Earth

ANN ARBOR, Mich. - Quality of life is important for persons with traumatic brain injury, and new studies find it's just as important for the person's caregiver.

"Caregivers are often not the focus of treatments; It's usually about the patient or person with the condition," says Noelle E. Carlozzi, Ph.D., an associate professor of physical medicine and rehabilitation, and director of the Center for Clinical Outcomes Development and Application at Michigan Medicine.

Ancient deep sea creatures called radiodonts had incredible vision that likely drove an evolutionary arms race according to new research published today.

The international study, led by Professor John Paterson from the University of New England's Palaeoscience Research Centre, in collaboration with the University of Adelaide, the South Australian Museum and The Natural History Museum (UK), found that radiodonts developed sophisticated eyes over 500 million years ago, with some adapted to the dim light of deep water.

Superstorm Sandy brought flood-levels to the New York region that had not been seen in generations. Causing an estimated $74.1 billion in damages, it was the fourth-costliest U.S. storm behind Hurricane Katrina in 2005 and hurricanes Harvey and Maria in 2017 according to the National Oceanic and Atmospheric Administration. Now, due to the impact of climate change, researchers at Stevens Institute of Technology have found that 100-year and 500-year flood levels could become regular occurrences for the thousands of homes surrounding Jamaica Bay, New York by the end of the century.

A new Curtin University-created database of electron-molecule reactions is a major step forward in making nuclear fusion power a reality, by allowing researchers to accurately model plasmas containing molecular hydrogen.

The Curtin study, published in the Atomic Data and Nuclear Data Tables journal, is supplying data to the International Thermonuclear Experimental Reactor (ITER) - one of the largest scientific projects in the world aimed at developing fusion technology for electricity production on Earth.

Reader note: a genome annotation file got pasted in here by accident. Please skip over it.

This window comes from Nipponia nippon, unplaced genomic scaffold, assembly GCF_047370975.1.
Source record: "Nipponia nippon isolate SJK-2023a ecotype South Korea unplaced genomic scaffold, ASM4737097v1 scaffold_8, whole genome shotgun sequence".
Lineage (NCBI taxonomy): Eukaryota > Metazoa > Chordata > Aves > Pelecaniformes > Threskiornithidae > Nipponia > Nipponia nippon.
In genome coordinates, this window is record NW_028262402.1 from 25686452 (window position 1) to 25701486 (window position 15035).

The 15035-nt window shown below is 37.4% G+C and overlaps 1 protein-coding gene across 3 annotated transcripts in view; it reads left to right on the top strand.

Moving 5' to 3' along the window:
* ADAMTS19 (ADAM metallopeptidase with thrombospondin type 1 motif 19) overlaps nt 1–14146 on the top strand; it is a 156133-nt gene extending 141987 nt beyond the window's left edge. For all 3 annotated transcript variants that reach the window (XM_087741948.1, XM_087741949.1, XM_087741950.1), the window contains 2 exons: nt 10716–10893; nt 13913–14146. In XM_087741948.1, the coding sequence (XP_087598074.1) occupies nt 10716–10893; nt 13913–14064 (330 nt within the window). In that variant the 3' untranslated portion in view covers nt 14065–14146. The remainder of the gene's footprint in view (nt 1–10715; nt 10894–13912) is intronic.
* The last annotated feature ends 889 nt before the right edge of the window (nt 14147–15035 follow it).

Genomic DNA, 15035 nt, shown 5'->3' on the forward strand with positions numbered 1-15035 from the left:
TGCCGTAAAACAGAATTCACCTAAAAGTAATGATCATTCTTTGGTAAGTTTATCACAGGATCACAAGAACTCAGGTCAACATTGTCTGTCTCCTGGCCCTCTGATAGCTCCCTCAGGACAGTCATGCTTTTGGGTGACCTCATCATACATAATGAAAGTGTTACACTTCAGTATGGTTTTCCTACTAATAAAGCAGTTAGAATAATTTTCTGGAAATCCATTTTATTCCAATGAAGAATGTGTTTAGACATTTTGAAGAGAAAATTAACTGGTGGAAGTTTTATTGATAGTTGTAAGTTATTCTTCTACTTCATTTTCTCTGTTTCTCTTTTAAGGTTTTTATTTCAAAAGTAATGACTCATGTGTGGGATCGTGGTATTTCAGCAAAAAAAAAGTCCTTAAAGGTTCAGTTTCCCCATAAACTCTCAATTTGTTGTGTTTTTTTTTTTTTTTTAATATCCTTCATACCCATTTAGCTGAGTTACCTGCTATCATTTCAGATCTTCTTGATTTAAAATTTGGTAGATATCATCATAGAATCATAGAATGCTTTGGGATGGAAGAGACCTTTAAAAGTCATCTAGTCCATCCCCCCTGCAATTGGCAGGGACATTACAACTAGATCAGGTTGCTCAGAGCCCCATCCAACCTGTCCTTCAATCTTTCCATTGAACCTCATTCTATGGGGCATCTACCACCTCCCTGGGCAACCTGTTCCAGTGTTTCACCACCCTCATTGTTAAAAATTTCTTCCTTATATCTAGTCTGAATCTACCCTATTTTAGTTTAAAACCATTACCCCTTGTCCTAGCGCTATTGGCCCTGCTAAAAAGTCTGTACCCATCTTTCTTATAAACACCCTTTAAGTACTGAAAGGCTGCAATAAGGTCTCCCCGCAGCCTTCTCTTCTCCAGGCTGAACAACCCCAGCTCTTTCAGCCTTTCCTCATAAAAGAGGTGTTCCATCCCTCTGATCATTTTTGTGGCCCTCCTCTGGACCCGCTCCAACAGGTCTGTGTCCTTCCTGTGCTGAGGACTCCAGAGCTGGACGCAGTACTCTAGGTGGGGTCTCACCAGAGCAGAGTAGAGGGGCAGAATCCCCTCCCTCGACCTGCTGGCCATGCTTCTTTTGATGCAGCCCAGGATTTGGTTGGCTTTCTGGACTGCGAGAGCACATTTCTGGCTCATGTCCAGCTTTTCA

A mathematician from RUDN University developed a matrix representation of set functions. This approach is vivid and easy to check, and it makes the calculations easier. Among other things, the new development can be applied to cooperative game theory. The results of the work were published in the Information Sciences journal.

The European Union is determined to undertake a major reform known as the European Green Deal with an aim of making Europe the first climate neutral continent in 2050. The biggest changes will take place in the energy production sector, which stands on the brink of a complete transition to renewable energy sources, including solar energy.

An 81-year-old midnight snapper caught off the coast of Western Australia has taken the title of the oldest tropical reef fish recorded anywhere in the world.

The octogenarian fish was found at the Rowley Shoals--about 300km west of Broome--and was part of a study that has revised what we know about the longevity of tropical fish.

The research identified 11 individual fish that were more than 60 years old, including a 79-year-old red bass also caught at the Rowley Shoals.